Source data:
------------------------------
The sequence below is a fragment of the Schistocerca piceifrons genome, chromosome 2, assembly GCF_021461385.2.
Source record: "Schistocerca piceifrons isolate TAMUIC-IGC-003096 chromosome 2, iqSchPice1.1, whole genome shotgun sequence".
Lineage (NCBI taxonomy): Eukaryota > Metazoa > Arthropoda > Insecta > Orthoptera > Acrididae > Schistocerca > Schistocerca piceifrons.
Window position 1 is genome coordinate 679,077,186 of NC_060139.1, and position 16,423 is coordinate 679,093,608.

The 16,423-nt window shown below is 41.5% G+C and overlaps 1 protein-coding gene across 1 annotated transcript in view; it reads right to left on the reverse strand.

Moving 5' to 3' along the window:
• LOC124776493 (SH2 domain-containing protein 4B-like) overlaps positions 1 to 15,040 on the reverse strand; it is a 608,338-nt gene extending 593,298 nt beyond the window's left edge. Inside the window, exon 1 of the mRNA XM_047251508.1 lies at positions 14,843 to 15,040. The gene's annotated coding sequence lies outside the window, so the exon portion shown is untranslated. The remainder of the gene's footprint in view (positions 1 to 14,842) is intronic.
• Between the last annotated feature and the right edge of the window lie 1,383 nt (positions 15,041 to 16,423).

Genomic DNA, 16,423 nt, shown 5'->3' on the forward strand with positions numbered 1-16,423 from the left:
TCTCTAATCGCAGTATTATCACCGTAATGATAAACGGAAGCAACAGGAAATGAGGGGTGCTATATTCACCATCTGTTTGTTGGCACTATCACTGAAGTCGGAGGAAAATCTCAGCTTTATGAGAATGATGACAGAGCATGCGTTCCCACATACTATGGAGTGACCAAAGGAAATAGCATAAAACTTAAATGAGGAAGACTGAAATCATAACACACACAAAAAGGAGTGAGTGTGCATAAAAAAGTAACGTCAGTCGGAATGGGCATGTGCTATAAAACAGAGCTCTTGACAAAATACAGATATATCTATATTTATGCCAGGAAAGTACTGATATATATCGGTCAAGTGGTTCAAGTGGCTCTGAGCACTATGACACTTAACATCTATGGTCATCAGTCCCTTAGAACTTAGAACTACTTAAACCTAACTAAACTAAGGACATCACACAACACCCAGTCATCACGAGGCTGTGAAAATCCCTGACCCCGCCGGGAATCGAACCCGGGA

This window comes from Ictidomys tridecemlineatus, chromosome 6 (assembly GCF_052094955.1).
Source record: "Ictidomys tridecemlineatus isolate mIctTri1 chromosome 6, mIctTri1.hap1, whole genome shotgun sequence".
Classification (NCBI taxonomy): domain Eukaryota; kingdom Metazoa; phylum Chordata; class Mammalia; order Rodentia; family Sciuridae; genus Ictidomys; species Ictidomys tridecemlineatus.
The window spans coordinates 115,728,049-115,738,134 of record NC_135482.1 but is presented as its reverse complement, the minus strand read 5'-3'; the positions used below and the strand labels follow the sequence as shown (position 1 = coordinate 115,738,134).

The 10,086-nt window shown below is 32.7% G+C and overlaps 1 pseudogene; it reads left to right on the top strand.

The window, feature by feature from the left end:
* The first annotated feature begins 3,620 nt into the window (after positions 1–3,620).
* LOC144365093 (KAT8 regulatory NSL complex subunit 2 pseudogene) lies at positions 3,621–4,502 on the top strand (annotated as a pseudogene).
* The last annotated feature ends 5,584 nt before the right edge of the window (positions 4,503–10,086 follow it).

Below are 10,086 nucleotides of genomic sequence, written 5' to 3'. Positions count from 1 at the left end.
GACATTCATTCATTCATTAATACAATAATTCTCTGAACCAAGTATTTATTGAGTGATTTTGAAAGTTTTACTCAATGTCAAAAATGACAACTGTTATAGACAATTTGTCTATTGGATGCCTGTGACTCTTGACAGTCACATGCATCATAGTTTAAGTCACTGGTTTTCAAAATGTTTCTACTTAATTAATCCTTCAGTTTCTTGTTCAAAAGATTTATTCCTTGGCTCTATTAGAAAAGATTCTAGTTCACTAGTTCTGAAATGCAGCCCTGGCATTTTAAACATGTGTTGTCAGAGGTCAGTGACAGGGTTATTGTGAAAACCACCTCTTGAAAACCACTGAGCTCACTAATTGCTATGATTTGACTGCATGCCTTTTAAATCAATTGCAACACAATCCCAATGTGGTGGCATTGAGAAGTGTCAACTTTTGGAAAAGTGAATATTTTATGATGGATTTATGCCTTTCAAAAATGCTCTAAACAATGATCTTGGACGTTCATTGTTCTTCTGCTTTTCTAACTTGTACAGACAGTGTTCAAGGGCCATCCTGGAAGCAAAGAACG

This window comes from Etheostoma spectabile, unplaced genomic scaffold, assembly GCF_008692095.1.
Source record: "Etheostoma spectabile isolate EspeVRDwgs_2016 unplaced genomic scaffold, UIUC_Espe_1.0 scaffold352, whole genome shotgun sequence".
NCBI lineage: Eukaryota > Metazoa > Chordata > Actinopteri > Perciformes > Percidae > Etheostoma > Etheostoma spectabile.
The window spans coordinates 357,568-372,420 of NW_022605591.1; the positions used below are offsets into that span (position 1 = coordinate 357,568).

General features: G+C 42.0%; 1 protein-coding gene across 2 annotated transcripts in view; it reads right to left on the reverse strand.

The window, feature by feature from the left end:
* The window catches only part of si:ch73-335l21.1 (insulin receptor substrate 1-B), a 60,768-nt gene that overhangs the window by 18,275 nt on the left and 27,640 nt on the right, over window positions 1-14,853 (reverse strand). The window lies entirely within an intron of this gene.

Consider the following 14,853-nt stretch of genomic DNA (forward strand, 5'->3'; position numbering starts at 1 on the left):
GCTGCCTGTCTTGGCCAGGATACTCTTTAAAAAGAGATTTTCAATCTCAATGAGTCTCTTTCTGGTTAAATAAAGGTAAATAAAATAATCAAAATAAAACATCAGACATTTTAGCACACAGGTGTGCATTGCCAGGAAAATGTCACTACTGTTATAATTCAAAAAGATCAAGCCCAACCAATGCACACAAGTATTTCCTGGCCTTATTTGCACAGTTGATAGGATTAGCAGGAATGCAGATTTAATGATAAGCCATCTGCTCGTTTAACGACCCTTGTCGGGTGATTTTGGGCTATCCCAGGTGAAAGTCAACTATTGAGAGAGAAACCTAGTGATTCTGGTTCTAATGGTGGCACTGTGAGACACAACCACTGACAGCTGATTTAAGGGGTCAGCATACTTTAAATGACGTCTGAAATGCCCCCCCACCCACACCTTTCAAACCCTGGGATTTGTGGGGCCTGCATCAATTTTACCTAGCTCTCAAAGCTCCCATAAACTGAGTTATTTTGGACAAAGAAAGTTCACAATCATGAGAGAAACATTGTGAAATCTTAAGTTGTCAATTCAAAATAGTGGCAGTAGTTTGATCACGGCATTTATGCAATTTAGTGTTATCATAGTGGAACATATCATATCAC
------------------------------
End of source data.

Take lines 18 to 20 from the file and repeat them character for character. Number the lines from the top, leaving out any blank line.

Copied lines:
* LOC144365093 (KAT8 regulatory NSL complex subunit 2 pseudogene) lies at positions 3,621–4,502 on the top strand (annotated as a pseudogene).
* The last annotated feature ends 5,584 nt before the right edge of the window (positions 4,503–10,086 follow it).

Below are 10,086 nucleotides of genomic sequence, written 5' to 3'. Positions count from 1 at the left end.